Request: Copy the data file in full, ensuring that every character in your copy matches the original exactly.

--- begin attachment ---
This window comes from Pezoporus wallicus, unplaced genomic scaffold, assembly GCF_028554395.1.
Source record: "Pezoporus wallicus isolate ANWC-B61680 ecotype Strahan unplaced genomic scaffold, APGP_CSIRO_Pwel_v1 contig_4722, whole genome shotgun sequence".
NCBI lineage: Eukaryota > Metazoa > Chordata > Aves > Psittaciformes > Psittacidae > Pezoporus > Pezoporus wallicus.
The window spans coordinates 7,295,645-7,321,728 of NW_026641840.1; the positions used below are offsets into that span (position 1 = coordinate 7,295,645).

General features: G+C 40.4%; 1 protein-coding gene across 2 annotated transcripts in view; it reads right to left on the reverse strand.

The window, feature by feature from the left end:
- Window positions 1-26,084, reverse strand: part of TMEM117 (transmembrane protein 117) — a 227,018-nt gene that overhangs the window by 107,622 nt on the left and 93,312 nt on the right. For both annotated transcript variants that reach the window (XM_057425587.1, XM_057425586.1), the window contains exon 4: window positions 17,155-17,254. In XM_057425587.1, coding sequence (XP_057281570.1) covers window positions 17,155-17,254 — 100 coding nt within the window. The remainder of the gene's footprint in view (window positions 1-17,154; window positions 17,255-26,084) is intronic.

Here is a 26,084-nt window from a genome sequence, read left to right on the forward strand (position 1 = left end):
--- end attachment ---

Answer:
This window comes from Pezoporus wallicus, unplaced genomic scaffold, assembly GCF_028554395.1.
Source record: "Pezoporus wallicus isolate ANWC-B61680 ecotype Strahan unplaced genomic scaffold, APGP_CSIRO_Pwel_v1 contig_4722, whole genome shotgun sequence".
NCBI lineage: Eukaryota > Metazoa > Chordata > Aves > Psittaciformes > Psittacidae > Pezoporus > Pezoporus wallicus.
The window spans coordinates 7,295,645-7,321,728 of NW_026641840.1; the positions used below are offsets into that span (position 1 = coordinate 7,295,645).

General features: G+C 40.4%; 1 protein-coding gene across 2 annotated transcripts in view; it reads right to left on the reverse strand.

The window, feature by feature from the left end:
- Window positions 1-26,084, reverse strand: part of TMEM117 (transmembrane protein 117) — a 227,018-nt gene that overhangs the window by 107,622 nt on the left and 93,312 nt on the right. For both annotated transcript variants that reach the window (XM_057425587.1, XM_057425586.1), the window contains exon 4: window positions 17,155-17,254. In XM_057425587.1, coding sequence (XP_057281570.1) covers window positions 17,155-17,254 — 100 coding nt within the window. The remainder of the gene's footprint in view (window positions 1-17,154; window positions 17,255-26,084) is intronic.

Here is a 26,084-nt window from a genome sequence, read left to right on the forward strand (position 1 = left end):